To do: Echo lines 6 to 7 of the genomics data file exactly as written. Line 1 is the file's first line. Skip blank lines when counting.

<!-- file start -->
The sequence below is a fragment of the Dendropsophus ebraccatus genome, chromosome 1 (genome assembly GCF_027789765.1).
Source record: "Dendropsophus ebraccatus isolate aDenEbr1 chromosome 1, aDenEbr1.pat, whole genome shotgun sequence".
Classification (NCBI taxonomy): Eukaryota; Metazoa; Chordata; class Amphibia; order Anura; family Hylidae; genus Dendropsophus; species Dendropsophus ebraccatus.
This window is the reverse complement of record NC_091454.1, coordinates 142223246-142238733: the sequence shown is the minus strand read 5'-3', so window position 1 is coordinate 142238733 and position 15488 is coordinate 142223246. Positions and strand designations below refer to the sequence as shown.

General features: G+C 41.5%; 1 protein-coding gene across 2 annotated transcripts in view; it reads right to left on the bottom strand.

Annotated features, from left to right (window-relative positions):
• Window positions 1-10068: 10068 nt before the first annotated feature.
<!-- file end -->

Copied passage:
Annotated features, from left to right (window-relative positions):
• Window positions 1-10068: 10068 nt before the first annotated feature.